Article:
The Man in Orange meets the Grey Lady

By Alan Bean

Forty days ago, I sat down in Kent McKeever’s office in Waco.  It was the first day of a Lenten fast in which the lawyer-pastor would give up free world respectability by wearing the orange jumpsuit of the incarcerated.  He never dreamed that his story would end up in the New York Times, but so it has.

Kent wanted to use his blog to draw attention to mass incarceration and what the experts call “felon disenfranchisement”.  The normal course would have been to rail against the powers and principalities of this evil age.  That would have garnered a few hundred hits, a few thousand at best, and most of the readers would be in full agreement with his perspective.

But following in the tradition of the Hebrew prophets, Kent decided to dramatize his message, even if that cost him the anonymity and social comfort that comes with being a white male in a town owned and operated by white males.

In today’s blog post, Kent voices his amazement at the attention his symbolic gesture has received.  He shares three experiences from Good Friday including this:

My parents are in town for the weekend so we went to a local restaurant for some takeout.  As we waited for our food, a couple of the staff mentioned that they had been reading about me.  I gave them my usual smile and thanks, and kept sipping my water.  And then Juan came up to our table where we waited.  He said he heard what I was doing and wanted to shake my hand.  He knew what I was wearing.  He had been there.  He thanked me.  I asked how long he had been out.  Two years.  And he had been blessed with a job at this restaurant since he got out.  Things were going pretty well for him, praise God.  But I could still see a remnant of that shame that we unnecessarily and without mercy place on people like Juan.  We shook hands again, he thanked me, I told him it was a blessing for me, and he concluded, “We’re not all bad people.”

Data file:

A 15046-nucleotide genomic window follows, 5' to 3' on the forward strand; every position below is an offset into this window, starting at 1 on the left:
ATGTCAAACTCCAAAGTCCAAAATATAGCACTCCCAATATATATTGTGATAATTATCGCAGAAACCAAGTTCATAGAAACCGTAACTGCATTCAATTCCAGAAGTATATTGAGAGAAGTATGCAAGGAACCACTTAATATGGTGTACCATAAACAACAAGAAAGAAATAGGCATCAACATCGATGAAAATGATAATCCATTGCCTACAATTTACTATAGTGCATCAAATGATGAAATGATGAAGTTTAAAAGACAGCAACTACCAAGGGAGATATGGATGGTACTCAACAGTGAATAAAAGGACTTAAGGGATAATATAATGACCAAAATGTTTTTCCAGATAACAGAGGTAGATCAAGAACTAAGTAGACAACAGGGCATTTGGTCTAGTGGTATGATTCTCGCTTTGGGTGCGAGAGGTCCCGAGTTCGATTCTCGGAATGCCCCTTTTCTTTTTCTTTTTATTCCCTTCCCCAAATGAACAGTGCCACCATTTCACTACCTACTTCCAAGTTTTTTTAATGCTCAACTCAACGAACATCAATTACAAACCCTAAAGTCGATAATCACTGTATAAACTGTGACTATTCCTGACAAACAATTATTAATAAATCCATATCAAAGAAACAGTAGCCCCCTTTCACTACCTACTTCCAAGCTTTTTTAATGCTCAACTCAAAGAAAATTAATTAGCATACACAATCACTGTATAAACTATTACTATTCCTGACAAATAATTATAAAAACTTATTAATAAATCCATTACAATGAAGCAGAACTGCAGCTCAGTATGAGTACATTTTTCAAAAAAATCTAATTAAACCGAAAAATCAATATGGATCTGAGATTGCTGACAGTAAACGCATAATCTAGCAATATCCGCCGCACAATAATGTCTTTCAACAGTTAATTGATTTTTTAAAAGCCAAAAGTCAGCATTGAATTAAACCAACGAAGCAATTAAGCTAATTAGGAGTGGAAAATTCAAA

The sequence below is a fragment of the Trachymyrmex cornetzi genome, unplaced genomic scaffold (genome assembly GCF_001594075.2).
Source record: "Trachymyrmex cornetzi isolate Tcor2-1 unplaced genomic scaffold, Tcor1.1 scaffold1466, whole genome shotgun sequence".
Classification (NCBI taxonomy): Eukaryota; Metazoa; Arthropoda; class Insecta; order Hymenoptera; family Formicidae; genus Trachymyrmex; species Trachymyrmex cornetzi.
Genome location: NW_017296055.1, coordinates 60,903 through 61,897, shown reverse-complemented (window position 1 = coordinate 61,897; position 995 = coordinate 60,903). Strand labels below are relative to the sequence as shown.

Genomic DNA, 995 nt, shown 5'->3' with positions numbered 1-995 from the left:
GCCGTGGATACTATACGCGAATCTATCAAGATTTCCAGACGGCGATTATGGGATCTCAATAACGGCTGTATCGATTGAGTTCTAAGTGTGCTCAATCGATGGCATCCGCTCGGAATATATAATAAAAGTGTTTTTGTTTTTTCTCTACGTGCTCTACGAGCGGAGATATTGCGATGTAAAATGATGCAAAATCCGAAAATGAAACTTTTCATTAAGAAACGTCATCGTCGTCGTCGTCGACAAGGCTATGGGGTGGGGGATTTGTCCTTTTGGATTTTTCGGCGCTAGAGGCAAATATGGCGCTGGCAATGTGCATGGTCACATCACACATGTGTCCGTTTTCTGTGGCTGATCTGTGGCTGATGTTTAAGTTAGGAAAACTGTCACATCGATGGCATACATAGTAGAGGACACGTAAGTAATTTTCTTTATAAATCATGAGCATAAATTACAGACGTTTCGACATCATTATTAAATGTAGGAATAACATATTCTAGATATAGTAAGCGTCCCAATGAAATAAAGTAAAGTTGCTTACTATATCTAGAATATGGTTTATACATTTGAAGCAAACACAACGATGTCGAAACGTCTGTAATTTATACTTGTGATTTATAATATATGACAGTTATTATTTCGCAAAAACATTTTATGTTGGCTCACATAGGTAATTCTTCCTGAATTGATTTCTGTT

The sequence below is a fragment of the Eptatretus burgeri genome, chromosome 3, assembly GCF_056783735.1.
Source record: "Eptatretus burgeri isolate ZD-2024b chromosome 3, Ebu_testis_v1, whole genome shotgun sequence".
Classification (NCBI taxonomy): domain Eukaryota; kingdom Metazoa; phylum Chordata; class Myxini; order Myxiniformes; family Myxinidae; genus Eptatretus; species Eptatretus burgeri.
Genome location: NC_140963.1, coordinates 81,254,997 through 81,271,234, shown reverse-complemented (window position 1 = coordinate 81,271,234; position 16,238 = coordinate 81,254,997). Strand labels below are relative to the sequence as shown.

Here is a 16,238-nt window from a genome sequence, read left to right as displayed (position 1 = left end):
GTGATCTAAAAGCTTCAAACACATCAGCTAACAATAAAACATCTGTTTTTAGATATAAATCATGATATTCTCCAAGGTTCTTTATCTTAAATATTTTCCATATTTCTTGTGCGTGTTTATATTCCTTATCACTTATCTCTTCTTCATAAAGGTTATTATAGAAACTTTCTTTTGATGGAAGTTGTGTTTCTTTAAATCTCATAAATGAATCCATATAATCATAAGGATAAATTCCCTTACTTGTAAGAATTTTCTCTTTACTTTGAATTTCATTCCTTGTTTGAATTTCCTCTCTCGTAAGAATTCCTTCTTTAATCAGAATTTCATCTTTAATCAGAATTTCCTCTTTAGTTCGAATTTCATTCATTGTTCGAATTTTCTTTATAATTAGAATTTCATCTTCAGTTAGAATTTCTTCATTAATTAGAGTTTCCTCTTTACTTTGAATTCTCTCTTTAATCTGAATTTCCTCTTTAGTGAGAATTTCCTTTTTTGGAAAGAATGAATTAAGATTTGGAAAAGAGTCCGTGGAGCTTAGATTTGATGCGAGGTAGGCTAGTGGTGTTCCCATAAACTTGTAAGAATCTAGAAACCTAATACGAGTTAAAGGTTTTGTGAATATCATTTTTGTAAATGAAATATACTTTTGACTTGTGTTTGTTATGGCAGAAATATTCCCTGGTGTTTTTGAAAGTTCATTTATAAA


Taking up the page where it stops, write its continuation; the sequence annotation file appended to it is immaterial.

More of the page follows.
Amen, Juan.  Amen.  And that’s 40 Days in Orange.


An Orange Jumpsuit for Lent

APRIL 18, 2014

Kent McKeever has been summoned for jury duty twice. The second time was on March 17, more than a week into Lent, so he had no choice but to wear his orange prison jumpsuit. As he entered the McLennan County courthouse in Waco, Tex., two sheriff’s officers stopped him.

“The first one just kind of looks at me. He asks, ‘Where’d you get that?’ ”

“I said, ‘At the jail supply company.’ ”

“ ‘They sold it to you?’ ”

“ ‘I told them it was for personal use.’ And he was, like, ‘Hmm.’ ”

Mr. McKeever, a lawyer and part-time youth minister at Seventh and James Baptist Church in Waco, had prepared for worse when he committed to wearing the jumpsuit for Lent. After years of providing both spiritual and legal assistance to the poor and formerly incarcerated, it was time to do something more visible to call attention to the nation’s prison crisis, and to the obstacles inmates face on returning to society. But 40 days is a long time to dress like a convict, especially in Texas.

Kent McKeever, a lawyer and part-time youth minister, is dressing like a convict for 40 days.CreditDylan Hollingsworth for The New York Times
Kent McKeever, a lawyer and part-time youth minister, is dressing like a convict for 40 days.CreditDylan Hollingsworth for The New York Times

“A couple different people said, ‘I hope you don’t get shot!’ ” Mr. McKeever recalled on Wednesday, Day 37, speaking by phone from his primary job, as the director at Mission Waco Legal Services, where he helps clients navigate the legal barriers they face at every turn. “I didn’t know what people’s reactions would be. But I knew that I personally needed to experience what it feels like to be rejected and have stigma attached to you. As a white professional male, I’ve never had that experience before.”

Mr. McKeever, who grew up three hours west in Abilene, has worn prisoner’s clothes while delivering sermons, shopping for groceries, strolling the San Antonio River Walk and taking his daughter to the movies. He has kept a blog reflecting on his experiences (Day 6: “Stares, questioning glances, avoidance”) and on the politics of mass incarceration.

Engaging with those politics is the essence of his Christianity. “We follow a condemned criminal!” he said. “That’s very much at the heart of our faith. So I try to bring that in.”

Of course, themes like repentance and redemption have always been a natural fit within prison walls, but as Mr. McKeever has found in his work, they don’t often translate into the treatment former inmates get on the outside.

Among other efforts, he has pushed employers to stop asking about a job applicant’s criminal history — an effort known elsewhere as “Ban the Box.” But as a native Texan, he’s sensitive to tone. “I call it a fair-chance hiring policy,” he says. “It’d be hard even in a conservative place not to get behind something called a fair chance.”

For Mr. McKeever, the days of Lent and Easter — the emergence of life from death, as he puts it — are the perfect time to highlight these issues. “There are certainly consequences of our sins,” he said. “But what do we want for that person who has broken the law? Do we want to just respond with punishment and condemnation, or do we want to try to redeem and rehabilitate and help bring goodness and life and love out of that?”